Many thanks to old and new friends who joined us on this first-ever tour!
Courtesy of Chicago Jewish Historical Society
Forgotten Chicago was honored to conduct a sold-out motor coach tour of Chicago’s Jewish West Side for the Chicago Jewish Historical Society on Sunday, August 6, 2017. Covering the West Side from the relocated Maxwell Street Market on South Desplaines Avenue to a stop at the Garfield Park Conservatory, this tour explored neighborhoods around UIC, Little Italy, North Lawndale and East Garfield Park. Celebrating their 40th anniversary in 2017, the Chicago Jewish Historical Society offers a wide variety of interesting programs and events for members and guests.
Food and drink store at 1000 Maxwell St, 1949, Charles W. Cushman Photograph Collection, Indiana University Archives
Art Institute of Chicago
Seeing over 60 sites including a visit inside the Jane Addams Hull-House Museum, this tour included locations and remnants integral to Jewish life, culture, business and philanthropy on the West Side. Also visited was one of the many thriving shopping areas in these communities, the Pulaski (formerly Crawford) and Madison district that contained many Jewish-owned institutions such as Goldblatt’s and the Weisner Bros. store as seen in this highly detailed 1954 shopping map.
Many thanks to the participants on this tour!
Patrick Steffes, 2013
A sold-out group joined Forgotten Chicago on Sunday, July 30, 2017 for our exclusive Division Street walking tour, offered for the first time since 2013. Division Street was explored in depth from the Gold Coast to Humboldt Park, with its myriad identities from Paseo Boricua to “Polish Broadway” seen and discussed along the way.
The many incarnations of Division Street’s built environment and rich history were examined, including, the remnants of Cabrini Green, industrial Goose Island, overlooked ethnic enclaves past and present, urban renewal, historic storefronts and more. We also visited a Mayor Bilandic-era Expressway Park facing Division Street, a curious (and forlorn) civic improvement that was discussed in a 2008 Forgotten Chicago article,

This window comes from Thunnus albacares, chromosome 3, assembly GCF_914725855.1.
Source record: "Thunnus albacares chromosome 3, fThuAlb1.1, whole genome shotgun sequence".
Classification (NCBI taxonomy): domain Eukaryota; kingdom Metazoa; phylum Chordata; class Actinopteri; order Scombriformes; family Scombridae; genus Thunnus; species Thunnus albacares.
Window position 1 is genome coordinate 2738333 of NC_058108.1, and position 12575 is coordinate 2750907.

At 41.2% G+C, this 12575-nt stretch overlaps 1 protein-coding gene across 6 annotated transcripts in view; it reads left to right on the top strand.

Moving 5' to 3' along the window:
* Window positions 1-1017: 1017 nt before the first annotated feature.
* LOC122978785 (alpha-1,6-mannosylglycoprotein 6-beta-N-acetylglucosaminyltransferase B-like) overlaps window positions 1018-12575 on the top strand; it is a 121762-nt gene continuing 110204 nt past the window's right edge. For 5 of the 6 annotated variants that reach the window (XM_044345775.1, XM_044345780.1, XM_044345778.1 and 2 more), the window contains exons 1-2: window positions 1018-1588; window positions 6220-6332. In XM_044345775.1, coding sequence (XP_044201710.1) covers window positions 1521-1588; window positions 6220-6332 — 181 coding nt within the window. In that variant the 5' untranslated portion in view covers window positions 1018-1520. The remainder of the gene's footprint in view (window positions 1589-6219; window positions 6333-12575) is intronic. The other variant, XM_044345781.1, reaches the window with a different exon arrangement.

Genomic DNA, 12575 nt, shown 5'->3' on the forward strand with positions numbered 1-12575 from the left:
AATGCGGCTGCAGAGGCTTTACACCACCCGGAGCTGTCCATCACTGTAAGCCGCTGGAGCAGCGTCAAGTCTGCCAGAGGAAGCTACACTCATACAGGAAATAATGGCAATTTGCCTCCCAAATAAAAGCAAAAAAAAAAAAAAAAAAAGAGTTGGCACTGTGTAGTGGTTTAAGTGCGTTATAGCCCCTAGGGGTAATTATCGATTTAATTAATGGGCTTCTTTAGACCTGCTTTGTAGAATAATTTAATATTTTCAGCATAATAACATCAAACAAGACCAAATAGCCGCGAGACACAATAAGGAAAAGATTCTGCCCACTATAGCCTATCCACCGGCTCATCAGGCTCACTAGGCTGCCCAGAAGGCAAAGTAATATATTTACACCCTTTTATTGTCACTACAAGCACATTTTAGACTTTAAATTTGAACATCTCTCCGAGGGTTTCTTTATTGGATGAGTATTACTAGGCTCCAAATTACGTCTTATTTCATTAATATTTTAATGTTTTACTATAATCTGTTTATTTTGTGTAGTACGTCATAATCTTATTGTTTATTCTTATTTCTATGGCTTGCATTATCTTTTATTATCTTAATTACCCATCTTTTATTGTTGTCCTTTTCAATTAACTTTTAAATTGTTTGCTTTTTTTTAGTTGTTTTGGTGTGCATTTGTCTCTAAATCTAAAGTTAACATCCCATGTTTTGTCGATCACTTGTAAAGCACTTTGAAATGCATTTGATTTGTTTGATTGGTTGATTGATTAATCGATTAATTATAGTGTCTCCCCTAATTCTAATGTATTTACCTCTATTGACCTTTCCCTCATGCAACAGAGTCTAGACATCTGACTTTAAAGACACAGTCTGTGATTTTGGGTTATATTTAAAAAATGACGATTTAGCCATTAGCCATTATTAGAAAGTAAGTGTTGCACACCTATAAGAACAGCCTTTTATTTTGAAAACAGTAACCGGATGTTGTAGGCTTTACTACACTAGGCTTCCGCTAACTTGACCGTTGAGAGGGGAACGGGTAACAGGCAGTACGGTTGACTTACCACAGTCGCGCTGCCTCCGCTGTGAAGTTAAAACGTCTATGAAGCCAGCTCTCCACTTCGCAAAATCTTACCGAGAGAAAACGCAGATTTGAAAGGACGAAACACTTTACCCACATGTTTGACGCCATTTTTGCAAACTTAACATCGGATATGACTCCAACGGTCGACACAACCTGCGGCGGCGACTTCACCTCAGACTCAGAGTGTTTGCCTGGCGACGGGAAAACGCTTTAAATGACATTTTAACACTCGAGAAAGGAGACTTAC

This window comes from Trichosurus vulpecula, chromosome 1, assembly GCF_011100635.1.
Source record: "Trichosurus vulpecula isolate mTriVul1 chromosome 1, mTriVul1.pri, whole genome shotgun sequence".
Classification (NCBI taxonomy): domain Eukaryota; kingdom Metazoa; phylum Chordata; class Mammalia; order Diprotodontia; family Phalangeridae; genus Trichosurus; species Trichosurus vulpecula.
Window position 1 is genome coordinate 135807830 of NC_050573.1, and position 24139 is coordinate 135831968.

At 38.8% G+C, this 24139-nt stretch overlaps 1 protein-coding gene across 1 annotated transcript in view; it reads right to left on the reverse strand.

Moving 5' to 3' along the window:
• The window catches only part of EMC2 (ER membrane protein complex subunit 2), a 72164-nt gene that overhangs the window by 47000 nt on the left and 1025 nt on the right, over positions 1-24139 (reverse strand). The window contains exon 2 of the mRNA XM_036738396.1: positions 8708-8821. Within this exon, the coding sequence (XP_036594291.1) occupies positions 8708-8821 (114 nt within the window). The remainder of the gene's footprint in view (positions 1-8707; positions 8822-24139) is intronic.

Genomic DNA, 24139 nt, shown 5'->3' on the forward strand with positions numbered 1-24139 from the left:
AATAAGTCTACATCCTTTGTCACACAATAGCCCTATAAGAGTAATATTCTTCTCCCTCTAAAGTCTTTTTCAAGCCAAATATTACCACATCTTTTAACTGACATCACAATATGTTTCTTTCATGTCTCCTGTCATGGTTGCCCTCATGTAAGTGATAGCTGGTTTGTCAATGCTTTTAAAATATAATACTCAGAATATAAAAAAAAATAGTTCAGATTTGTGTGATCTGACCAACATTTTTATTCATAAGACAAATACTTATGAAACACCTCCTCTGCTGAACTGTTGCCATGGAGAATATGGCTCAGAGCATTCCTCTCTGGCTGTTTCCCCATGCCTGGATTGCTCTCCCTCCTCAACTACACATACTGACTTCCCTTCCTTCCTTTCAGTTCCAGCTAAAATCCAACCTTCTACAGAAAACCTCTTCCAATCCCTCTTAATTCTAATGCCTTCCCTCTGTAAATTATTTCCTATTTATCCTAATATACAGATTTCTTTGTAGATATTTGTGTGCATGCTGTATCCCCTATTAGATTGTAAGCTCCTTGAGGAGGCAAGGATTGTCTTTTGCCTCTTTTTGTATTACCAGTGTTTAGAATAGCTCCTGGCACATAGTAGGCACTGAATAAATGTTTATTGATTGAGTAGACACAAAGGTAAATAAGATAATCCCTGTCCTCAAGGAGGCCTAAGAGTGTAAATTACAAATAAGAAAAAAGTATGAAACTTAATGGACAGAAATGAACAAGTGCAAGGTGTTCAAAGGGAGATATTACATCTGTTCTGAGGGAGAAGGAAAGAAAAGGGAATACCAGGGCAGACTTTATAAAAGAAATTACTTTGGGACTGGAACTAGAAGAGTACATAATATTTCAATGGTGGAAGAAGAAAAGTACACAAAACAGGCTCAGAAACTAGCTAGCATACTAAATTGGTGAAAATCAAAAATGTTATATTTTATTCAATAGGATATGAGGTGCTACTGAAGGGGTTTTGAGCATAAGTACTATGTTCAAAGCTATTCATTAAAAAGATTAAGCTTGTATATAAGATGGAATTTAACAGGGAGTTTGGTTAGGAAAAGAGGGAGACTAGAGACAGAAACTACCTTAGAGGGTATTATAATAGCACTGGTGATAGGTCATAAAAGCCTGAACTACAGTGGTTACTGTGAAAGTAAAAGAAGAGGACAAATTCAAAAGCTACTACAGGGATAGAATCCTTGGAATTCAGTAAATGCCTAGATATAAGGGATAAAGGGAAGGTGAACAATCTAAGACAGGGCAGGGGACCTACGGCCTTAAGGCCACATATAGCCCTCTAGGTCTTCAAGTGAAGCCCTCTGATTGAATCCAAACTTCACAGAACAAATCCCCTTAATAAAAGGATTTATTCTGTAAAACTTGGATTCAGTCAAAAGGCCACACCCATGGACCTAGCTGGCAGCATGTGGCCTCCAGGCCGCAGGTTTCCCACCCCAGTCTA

A capacity crowd joined Forgotten Chicago at the Canaryville Branch of the Chicago Public Library on Wednesday, July 19, 2017 for an all-new presentation on this fascinating community. Canaryville’s history was Integral to the Chicago Union Stock Yards that operated between 1865 and 1971, with the one billionth animal grandly welcomed to the world-renowned facility on September 6, 1954 and presumably butchered soon after.
Despite popular misconception, not everything was demolished at the Stock Yards following its closure in 1971; this all-new presentation highlighted many of the stockyards remnants that remain 45 years later, including offices for Swift & Company seen above. The Union Stock Yards and its massive operations were integral to the history of the Canaryville community, Chicago, and the development of the American industrial economy.
South Halsted Street, Encyclopedia of Chicago, no date
Canaryville and other nearby communities thrived and declined with the rise and fall of the Stock Yards, but today contains a rich array of historical structures, including the nation’s first planned industrial manufacturing district. Many thanks to all those who joined us in Canaryville!
A sold-out group joined Forgotten Chicago on a delightfully cool summer day on Sunday, July 16, 2017 for our first-ever tour of the fascinating but often forgotten community of Gage Park on Chicago’s Southwest Side. Gage Park is a diverse working-class community that often gets overlooked in the grand scheme of Chicago neighborhoods, but is a great example of an area where growth was spurred on by recreational developments – namely Chicago’s boulevard system and its namesake park, which drew developers to the area in the early 20th Century.
Top: Patrick Steffes Bottom: Matthew Kaplan
This tour included a special behind-the-scenes tour of the Fire Museum of Greater Chicago, celebrating its 20th anniversary in 2017 and containing a remarkable collection of memorabilia celebrating and honoring Chicago fire fighters and their long history of service and sacrifice. An excellent overview of this institution and their remarkable collection was written by the Chicago Tribune’s Steve Johnson in 2014 and may be read here.